In this section we’ll explore equations with more than one solution. We’ll be using a very common problem-solving strategy: if you want to solve a complicated problem, invent a related problem that’s much easier, and solve that first to get some ideas. If we want to solve an equation like $\abs{2x-3} + 5 = \abs{x^2-7}$ we might start with something simple like $\abs{x}=5$ and work up from there.

It’s common to encounter an equation that has some expressions multiplied together equal to zero, for example: \[3x(1-2x)(x^2+5) = 0.\] Let’s start with a very simple version.

What does the equation $xy=0$ tell us about $x$ and $y$? What are some possible values of $x$ and $y$ that solve the equation? Show hint

Can they both be non-zero? Do they both have to be zero?

Zero times any number is zero, so if $x=0$ then $y$ can be anything and vice versa. There’s no way two non-zero numbers can multiply together to make zero, so at least one of them has to be zero, but they don’t both have to be zero. Some examples of values that would solve the equation: \begin{alignat*}{2} x&=\frac{2}{3}&\quad\text{and}\quad y&=0\\ x&=0&\quad\text{and}\quad y&=-5\\ x&=0&\quad\text{and}\quad y&=0 \end{alignat*}

Find all solutions to the equation $(x+2)(x-5) = 0$. Show hint

Just like the previous question, we have two things multiplied together being equal to zero, so one of them must be zero.

Either $x+2 = 0$ or $x-5=0$. If $x+2=0$ then $x=-2$, so that is one solution. You can check by substituting it into the original equation if you like: you get $0\times3$ on the lhs, which equals zero.

The other possibility is that $x-5=0$. This gives $x=5$, the second solution.

When there is more than one solution, for example if $x=1$ and $x=2$ will both satisfy an equation, then we usually write them separated by a comma, like this: \[x=1,2\] meaning $x$ is $1$ or $2$.

When we have an equation like $(x+2)(x-4)=0$ for example, we need to split it up into two cases: either $x+2=0$ or $x-4=0$. I’ll show you some ways to neatly and clearly set this out.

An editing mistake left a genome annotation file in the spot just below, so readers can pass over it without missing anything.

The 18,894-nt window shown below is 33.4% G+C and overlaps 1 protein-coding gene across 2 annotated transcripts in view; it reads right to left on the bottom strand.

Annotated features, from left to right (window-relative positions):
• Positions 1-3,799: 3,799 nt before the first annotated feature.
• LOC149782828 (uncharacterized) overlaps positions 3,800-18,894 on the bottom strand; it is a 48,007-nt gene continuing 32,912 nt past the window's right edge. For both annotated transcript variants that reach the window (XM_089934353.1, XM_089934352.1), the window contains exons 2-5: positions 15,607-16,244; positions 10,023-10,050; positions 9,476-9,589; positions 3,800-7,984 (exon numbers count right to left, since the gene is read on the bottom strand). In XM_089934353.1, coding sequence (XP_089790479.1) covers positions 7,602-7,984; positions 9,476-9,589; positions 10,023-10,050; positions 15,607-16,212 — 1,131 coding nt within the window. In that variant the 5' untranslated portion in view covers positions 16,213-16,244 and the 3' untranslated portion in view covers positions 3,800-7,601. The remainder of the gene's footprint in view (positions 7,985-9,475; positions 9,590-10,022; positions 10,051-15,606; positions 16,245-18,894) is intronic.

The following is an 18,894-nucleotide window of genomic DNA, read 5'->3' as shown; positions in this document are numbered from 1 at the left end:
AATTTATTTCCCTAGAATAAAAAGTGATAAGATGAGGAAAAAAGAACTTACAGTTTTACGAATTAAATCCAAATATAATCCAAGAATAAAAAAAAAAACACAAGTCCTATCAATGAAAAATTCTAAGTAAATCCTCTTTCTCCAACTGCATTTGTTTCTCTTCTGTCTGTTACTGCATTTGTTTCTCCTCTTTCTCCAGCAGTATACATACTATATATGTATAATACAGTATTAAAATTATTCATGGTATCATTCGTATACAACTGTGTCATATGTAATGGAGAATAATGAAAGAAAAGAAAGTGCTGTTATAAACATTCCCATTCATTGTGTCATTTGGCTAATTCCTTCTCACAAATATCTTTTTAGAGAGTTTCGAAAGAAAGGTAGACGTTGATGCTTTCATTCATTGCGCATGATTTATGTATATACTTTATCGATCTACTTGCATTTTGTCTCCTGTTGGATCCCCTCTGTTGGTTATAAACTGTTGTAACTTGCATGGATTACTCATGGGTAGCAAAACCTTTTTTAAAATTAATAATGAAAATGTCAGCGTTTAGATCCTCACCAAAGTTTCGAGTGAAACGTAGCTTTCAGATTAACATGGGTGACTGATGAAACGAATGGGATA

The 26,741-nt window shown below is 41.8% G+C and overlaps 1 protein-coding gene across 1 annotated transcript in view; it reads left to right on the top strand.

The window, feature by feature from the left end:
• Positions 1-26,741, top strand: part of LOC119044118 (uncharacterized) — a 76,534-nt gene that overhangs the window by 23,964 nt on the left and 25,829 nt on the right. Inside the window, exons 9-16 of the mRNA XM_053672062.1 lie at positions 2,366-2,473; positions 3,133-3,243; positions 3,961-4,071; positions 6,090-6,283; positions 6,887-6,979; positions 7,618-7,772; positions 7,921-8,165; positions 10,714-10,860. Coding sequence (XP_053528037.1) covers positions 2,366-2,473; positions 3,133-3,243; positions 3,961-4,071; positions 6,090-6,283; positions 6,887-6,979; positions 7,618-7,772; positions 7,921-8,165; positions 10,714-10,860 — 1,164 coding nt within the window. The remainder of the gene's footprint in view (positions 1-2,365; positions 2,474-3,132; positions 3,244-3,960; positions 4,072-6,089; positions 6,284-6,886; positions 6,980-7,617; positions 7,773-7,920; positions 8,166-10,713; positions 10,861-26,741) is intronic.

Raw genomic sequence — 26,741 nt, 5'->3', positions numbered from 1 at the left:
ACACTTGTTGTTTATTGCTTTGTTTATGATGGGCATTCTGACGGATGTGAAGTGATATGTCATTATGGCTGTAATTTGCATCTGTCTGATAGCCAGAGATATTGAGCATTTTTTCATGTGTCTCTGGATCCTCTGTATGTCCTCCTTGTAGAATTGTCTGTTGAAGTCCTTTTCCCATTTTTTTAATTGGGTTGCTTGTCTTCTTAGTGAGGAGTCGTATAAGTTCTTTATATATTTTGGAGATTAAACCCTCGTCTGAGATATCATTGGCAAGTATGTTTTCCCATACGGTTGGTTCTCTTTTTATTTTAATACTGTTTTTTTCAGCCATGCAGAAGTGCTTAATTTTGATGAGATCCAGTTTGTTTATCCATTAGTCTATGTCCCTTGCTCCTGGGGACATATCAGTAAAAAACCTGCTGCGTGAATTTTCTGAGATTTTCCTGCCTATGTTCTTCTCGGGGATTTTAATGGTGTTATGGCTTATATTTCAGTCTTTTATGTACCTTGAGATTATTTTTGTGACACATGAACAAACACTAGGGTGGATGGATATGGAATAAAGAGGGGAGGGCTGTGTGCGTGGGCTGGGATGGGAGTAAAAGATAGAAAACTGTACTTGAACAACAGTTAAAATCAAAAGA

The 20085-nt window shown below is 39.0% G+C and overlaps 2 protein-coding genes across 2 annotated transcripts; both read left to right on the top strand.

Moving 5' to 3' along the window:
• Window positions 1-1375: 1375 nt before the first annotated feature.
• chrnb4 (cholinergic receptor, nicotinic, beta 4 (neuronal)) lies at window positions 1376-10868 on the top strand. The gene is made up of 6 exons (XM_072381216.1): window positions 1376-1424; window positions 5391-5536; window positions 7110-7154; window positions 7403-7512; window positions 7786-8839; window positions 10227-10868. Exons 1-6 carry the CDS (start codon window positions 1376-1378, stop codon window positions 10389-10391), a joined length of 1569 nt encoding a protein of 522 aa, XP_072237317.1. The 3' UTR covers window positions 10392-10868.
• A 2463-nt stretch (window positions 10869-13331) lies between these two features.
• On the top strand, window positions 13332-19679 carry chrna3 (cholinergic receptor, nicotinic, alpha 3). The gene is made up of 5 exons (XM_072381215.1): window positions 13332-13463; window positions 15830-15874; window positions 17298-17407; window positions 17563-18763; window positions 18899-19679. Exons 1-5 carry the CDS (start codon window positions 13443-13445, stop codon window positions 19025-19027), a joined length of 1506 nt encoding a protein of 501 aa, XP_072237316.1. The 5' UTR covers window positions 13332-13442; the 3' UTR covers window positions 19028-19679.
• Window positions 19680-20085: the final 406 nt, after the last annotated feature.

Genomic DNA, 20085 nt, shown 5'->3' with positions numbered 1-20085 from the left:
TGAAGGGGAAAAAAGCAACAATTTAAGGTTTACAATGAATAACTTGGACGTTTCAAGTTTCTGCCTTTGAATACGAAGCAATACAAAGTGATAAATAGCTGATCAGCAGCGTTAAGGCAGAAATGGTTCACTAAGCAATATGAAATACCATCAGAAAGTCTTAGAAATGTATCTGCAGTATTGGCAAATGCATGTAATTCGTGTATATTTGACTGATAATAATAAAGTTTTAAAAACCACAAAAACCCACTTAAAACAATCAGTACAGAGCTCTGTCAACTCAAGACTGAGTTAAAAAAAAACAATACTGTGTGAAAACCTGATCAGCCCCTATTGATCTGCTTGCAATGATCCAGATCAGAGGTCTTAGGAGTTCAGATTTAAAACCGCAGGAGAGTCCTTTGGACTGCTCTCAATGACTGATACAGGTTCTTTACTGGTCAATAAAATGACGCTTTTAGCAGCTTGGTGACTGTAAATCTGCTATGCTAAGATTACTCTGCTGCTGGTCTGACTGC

Some people like to write it like this: \[(x+2)(x-4) = 0\] \begin{alignat*}{2} &\text{Case }1:\quad&x+2 &= 0\\ &&x &= -2\\\\ &\text{Case }2:\quad&x-4 &= 0\\ &&x &= 4 \end{alignat*} \[\therefore x=-2,4.\]

I prefer to put the different cases in vertical columns like this: \begin{gather*} (x+2)(x-4) = 0\\\\ \begin{aligned}[t] x+2 &= 0\\ x &= -2 \end{aligned} \qquad\text{or}\qquad \begin{aligned}[t] x-4 &= 0\\ x &= 4 \end{aligned}\\\\ \therefore x=-2,4. \end{gather*} This is the way I’ll be writing solutions out in this section, but you can choose whichever way you like.

Find all solutions to the equation $x(3x+2)(x-4) = 0$ Show answer

This time we have three cases to consider: \begin{gather*} x(3x+2)(x-4) = 0\\ x=0 \qquad\text{or}\qquad \begin{aligned}[t] 3x+2 &= 0\\ 3x &= -2\\ x &= -\frac{2}{3} \end{aligned} \qquad\text{or}\qquad \begin{aligned}[t] x-4 &= 0\\ x &= 4 \end{aligned} \end{gather*} Therefore $x=-\frac{2}{3},0,4$.

Remember:

When two or more expressions multiplied together equal zero, consider a case for each one being zero.

Multiple solutions can also arise when we want to cancel a common factor from both sides of an equation, but we’re not sure that it’s non-zero.

Find all solutions to the equation $x^2=3x$. Show hint

If $x$ is not zero, then we can divide both sides by it.

We’d like to divide both sides of the equation by $x$ to get $x=3$, but we can only do that if $x$ is not zero. If $x$ is zero, then each side of the equation equals zero, so $x=0$ is a solution, one which we would have missed if we’d just canceled the $x$s on both sides. So we should split it up into two cases: either $x$ is zero, in which case we’ve got a solution, or $x$ is not zero, in which case $x=3$. Therefore $x=0,3$.

Note that if the equation had been $\frac{x^2}{3x} = 1$ instead, then $x=0$ would not be a solution, because the lhs would be undefined for that value.

Solve $5k(k+7) = 2(k+7)$ for $k$. Show hint

Either $k+7$ is zero, or it’s not and we can divide by it.

We’d like to divide both sides of the equation by $k+7$ to get $5k = 2$, but we can’t do that if $k+7$ is zero, so we need to consider two cases: \begin{gather*} 5k(k+7) = 2(k+7)\\ \begin{aligned}[t] k+7 &= 0\\ k &= -7 \end{aligned} \qquad\text{or}\qquad \begin{aligned}[t] 5k &= 2\\ k &= \frac{2}{5} \end{aligned} \end{gather*} Therefore $k=-7,\frac{2}{5}$.

It’s also possible to rearrange the equation into $(5k-2)(k+7) = 0$ and solve it like the one in Question 7.5.12, but the first way is quicker.

Solve $2(x-3a) = (x-3a)(x+1)$ for $x$. Show answer

\begin{gather*} 2(x-3a) = (x-3a)(x+1)\\ \begin{aligned}[t] x-3a &= 0\\ x &= 3a \end{aligned} \qquad\text{or}\qquad \begin{aligned}[t] 2 &= x+1\\ x &= 1 \end{aligned}\\ \therefore x=1,3a \end{gather*}